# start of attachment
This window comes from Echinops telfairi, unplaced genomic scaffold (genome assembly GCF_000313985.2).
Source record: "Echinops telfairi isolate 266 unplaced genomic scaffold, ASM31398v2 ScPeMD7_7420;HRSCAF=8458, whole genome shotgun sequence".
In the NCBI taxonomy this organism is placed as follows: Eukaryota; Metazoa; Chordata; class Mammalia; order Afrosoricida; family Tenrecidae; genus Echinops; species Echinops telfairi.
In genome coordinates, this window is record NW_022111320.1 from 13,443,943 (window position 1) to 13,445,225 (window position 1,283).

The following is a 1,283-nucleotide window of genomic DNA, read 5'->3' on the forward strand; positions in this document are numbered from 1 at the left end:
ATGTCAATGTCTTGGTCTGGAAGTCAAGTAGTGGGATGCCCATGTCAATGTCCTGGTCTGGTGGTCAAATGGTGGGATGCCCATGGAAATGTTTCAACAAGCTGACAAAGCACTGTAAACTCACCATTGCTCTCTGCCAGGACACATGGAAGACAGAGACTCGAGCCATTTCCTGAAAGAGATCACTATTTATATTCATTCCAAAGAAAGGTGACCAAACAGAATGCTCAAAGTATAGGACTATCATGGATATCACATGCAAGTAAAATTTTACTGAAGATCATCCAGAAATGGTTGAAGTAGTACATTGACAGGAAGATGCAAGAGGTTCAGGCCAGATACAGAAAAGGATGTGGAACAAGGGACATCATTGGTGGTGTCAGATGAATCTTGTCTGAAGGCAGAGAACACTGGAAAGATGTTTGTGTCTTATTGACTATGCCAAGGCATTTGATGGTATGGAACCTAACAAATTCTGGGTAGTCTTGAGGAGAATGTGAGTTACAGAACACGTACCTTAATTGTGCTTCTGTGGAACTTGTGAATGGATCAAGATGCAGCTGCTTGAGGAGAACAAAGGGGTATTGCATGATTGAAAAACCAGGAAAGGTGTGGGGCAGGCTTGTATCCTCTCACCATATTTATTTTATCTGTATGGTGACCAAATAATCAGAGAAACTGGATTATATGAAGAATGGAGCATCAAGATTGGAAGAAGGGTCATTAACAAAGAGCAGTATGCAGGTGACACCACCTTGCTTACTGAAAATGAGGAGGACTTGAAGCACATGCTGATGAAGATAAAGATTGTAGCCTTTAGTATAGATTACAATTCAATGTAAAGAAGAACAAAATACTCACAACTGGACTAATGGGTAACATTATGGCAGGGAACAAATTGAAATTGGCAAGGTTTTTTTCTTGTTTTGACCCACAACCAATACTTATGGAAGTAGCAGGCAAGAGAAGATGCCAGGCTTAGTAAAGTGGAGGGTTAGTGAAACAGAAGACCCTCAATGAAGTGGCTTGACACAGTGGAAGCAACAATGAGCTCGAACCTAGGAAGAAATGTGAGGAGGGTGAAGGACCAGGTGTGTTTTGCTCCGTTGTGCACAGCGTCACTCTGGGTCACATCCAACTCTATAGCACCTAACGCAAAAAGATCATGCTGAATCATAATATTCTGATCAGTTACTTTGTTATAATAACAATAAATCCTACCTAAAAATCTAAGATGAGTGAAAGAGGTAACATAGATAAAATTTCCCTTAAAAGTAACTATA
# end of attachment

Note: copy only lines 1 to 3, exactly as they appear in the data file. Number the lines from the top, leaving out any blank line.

This window comes from Echinops telfairi, unplaced genomic scaffold (genome assembly GCF_000313985.2).
Source record: "Echinops telfairi isolate 266 unplaced genomic scaffold, ASM31398v2 ScPeMD7_7420;HRSCAF=8458, whole genome shotgun sequence".
In the NCBI taxonomy this organism is placed as follows: Eukaryota; Metazoa; Chordata; class Mammalia; order Afrosoricida; family Tenrecidae; genus Echinops; species Echinops telfairi.